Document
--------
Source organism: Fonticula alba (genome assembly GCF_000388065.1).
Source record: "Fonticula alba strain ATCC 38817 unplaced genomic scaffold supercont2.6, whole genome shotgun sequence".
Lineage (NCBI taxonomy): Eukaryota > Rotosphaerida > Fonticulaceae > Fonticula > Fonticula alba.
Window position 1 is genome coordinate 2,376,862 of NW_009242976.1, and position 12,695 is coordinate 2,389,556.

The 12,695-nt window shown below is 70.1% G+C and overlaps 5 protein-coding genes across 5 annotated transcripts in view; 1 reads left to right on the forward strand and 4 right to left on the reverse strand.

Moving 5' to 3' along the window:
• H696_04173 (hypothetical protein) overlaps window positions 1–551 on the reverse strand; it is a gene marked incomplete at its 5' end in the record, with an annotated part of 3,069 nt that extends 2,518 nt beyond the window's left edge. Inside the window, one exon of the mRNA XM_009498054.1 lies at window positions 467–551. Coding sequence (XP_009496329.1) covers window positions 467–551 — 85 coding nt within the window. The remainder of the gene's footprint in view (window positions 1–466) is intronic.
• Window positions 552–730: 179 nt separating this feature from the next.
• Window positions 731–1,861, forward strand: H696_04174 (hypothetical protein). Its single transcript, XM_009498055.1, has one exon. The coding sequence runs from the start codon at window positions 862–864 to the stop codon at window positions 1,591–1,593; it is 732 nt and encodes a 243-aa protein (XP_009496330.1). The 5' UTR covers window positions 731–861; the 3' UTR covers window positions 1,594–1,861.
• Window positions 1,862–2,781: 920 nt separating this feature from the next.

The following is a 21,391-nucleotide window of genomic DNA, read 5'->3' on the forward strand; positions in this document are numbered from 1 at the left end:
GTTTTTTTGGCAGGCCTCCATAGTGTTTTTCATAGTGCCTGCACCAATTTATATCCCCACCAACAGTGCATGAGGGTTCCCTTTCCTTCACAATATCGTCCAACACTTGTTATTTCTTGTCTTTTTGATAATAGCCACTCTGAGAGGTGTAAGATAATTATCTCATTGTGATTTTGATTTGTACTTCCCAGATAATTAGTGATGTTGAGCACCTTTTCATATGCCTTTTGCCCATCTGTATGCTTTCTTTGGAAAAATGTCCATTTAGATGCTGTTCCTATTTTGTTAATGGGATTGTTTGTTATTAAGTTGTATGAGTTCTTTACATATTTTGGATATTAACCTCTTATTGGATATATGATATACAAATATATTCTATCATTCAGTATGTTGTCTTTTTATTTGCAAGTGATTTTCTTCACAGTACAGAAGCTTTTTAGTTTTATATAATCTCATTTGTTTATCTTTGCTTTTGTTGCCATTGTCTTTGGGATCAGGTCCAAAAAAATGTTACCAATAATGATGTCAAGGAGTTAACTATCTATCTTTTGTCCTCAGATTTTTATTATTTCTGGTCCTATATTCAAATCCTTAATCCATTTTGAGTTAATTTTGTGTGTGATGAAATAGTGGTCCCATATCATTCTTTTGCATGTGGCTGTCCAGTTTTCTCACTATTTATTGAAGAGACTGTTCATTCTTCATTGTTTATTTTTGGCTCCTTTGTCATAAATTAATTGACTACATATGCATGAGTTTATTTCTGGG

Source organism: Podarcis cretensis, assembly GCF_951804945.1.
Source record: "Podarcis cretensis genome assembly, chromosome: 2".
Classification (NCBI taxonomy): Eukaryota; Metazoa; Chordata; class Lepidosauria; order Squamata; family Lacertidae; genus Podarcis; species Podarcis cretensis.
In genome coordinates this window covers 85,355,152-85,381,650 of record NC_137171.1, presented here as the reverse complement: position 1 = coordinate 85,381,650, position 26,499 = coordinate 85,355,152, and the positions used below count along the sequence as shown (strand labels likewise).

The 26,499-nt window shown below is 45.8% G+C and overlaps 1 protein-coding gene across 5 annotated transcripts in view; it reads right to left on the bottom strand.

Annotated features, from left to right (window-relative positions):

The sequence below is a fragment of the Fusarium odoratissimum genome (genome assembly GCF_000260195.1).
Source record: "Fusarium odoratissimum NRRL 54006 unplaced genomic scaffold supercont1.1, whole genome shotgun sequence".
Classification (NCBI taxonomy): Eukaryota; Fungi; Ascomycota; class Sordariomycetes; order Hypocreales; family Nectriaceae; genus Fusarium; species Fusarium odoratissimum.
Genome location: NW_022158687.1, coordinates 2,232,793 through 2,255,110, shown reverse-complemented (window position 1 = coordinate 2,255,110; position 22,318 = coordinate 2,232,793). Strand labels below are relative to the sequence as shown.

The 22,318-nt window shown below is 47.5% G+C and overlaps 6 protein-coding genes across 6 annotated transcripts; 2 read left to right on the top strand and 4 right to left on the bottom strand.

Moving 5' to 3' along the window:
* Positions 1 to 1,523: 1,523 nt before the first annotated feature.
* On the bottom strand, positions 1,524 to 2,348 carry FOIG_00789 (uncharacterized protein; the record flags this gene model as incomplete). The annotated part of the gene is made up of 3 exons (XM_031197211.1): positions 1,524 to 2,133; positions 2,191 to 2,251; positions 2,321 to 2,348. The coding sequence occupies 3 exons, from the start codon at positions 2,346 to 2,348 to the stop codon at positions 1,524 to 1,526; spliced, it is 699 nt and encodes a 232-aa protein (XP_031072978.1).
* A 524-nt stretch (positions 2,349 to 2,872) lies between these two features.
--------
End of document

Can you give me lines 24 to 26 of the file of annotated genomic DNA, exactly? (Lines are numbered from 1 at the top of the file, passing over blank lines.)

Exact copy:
Moving 5' to 3' along the window:
* Positions 1 to 1,523: 1,523 nt before the first annotated feature.
* On the bottom strand, positions 1,524 to 2,348 carry FOIG_00789 (uncharacterized protein; the record flags this gene model as incomplete). The annotated part of the gene is made up of 3 exons (XM_031197211.1): positions 1,524 to 2,133; positions 2,191 to 2,251; positions 2,321 to 2,348. The coding sequence occupies 3 exons, from the start codon at positions 2,346 to 2,348 to the stop codon at positions 1,524 to 1,526; spliced, it is 699 nt and encodes a 232-aa protein (XP_031072978.1).